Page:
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Pundit Audit 2016: Everything I got wrong in the year of Trump

In “$pringfield,” the 10th episode of the perfect fifth season of “The Simpsons” — I swear I’m going somewhere with this — Marge Simpson surprises the audience and herself by becoming addicted to slot machines. She’s pulled out of her stupor when she sees how gambling has damaged her family, but as she and Homer leave the casino, her husband cannot resist hectoring her.

“For the first time in our marriage I can finally look down my nose at you,” Homer says. “You have a gambling problem!”

“That’s true,” Marge says. “Will you forgive me?”

“Oh, sure!” Homer says. “Remember when I got caught stealing all those watches from Sears? Well, that’s nothing, because you have a gambling problem! And remember when I let that escaped lunatic in the house ’cause he was dressed like Santa Claus? Well, you have a gambling problem!”

For many, perhaps most, of America’s political journalists, the 2016 election was our “gambling problem,” and our critics are Homer Simpson. Perhaps we got most of the campaign’s stories right, and perhaps we — like the Bush family, like the Republican Party’s most cynical strategists — correctly diagnosed that Donald Trump spent much of the campaign flailing. But few of us thought he would win, and he did. For the vast majority of Americans who say they distrust the media, this was a gift that will never stop giving.

Since 2010, I have ended the year by auditing my predictions and punditry and admitting what I got wrong. So: I thought Trump would make a strong run for the GOP nomination, but until he won the South Carolina primary, I thought he might come up short. (After that primary I didn’t doubt it.) I thought Hillary Clinton would win the presidency, based on two unchanging factors: 1. As recently as early 2014, most Americans said they liked her, and 2. She was running against Trump, who to this day is viewed unfavorably by most voters.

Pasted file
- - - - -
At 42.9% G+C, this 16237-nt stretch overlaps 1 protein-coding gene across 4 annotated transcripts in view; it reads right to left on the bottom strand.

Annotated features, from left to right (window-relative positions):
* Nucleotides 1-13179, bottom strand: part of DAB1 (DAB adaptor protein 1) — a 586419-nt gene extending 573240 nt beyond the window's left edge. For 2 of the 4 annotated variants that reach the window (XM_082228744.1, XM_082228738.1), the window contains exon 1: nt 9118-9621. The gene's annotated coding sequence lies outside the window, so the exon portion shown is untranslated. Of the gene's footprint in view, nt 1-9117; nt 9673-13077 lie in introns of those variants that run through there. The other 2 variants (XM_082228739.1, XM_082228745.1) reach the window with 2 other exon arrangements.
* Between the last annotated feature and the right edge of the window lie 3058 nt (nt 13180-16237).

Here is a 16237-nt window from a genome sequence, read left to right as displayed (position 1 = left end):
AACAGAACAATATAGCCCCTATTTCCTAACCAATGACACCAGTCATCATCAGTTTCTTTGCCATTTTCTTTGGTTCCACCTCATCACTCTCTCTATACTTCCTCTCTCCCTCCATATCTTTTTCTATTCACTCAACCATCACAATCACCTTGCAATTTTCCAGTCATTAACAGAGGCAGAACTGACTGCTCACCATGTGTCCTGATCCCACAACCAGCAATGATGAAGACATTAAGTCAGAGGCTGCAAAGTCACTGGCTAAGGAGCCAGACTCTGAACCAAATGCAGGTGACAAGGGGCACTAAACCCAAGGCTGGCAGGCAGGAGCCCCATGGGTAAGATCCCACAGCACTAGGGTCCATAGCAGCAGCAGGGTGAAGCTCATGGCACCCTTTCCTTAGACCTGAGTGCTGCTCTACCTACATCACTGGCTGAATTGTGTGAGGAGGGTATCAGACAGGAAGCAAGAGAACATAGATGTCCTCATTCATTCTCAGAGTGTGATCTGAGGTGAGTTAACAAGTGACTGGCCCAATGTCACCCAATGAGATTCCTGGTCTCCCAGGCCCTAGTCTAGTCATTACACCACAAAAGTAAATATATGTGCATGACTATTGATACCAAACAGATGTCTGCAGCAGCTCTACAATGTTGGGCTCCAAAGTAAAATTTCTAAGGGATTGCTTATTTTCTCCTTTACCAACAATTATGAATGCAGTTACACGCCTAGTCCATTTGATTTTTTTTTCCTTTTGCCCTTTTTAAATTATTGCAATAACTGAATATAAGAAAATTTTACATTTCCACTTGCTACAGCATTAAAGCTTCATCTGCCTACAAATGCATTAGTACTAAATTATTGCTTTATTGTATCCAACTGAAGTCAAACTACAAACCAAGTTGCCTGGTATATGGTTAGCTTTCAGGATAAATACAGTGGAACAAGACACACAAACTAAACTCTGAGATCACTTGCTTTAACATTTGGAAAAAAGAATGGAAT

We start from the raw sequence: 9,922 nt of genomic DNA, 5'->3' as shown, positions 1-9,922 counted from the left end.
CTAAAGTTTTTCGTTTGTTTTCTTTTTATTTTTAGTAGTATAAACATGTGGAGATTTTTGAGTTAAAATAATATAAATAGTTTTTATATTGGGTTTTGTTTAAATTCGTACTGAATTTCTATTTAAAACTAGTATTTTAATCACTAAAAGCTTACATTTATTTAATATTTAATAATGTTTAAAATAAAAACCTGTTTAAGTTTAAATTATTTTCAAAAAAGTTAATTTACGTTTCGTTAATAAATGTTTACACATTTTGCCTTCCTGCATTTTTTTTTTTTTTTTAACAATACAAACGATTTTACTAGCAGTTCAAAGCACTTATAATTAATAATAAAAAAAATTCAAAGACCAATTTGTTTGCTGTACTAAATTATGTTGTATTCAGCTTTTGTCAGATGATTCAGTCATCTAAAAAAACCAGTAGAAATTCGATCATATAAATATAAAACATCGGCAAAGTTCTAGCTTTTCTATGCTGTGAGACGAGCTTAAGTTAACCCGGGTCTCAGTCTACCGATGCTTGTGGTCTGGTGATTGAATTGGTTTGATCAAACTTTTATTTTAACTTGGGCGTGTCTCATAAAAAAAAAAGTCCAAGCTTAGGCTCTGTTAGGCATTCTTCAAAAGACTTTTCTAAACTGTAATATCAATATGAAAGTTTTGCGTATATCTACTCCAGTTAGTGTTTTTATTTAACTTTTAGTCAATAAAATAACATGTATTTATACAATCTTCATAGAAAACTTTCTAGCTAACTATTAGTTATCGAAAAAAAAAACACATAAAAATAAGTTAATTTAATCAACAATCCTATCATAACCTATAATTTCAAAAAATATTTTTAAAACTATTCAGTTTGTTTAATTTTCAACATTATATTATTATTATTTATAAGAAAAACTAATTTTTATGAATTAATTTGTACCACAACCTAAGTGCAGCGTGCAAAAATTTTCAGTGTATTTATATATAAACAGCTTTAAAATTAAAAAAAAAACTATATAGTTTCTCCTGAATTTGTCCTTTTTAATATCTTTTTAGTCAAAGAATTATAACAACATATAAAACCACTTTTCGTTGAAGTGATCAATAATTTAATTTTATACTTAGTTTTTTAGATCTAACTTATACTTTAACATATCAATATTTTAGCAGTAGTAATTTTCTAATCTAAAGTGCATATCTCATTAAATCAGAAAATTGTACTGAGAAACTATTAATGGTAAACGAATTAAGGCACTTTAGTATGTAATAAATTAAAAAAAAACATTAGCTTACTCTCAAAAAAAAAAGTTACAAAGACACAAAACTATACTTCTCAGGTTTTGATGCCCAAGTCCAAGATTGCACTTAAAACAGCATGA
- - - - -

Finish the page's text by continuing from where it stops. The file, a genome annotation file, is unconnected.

Unlike the Washington Examiner’s Tim Carney, whose own pundit audit is worth reading, I never doubted the polls. They suggested that Trump would win the Republican nomination (correct) and that he would lose the presidency (much less correct). Having watched some of my peers beclown themselves by asking if big, late-game crowds for Mitt Romney meant that he would beat President Obama, I shrugged at how Trump’s crowds were always bigger than Clinton’s. After all, until June, I was watching Sen. Bernie Sanders (I-Vt.) pack tens of thousands of people into basketball arenas, and then win 4 million fewer votes than Clinton across the Democratic primaries. I also doubted that “shy Trump” voters existed — i.e., voters who would not admit to pollsters that they backed Trump — because support for Trump was so ostentatious.

Anyway, I was wrong. What else was I wrong about?

Feb. 26: Marco Rubio will probably win the Florida primary.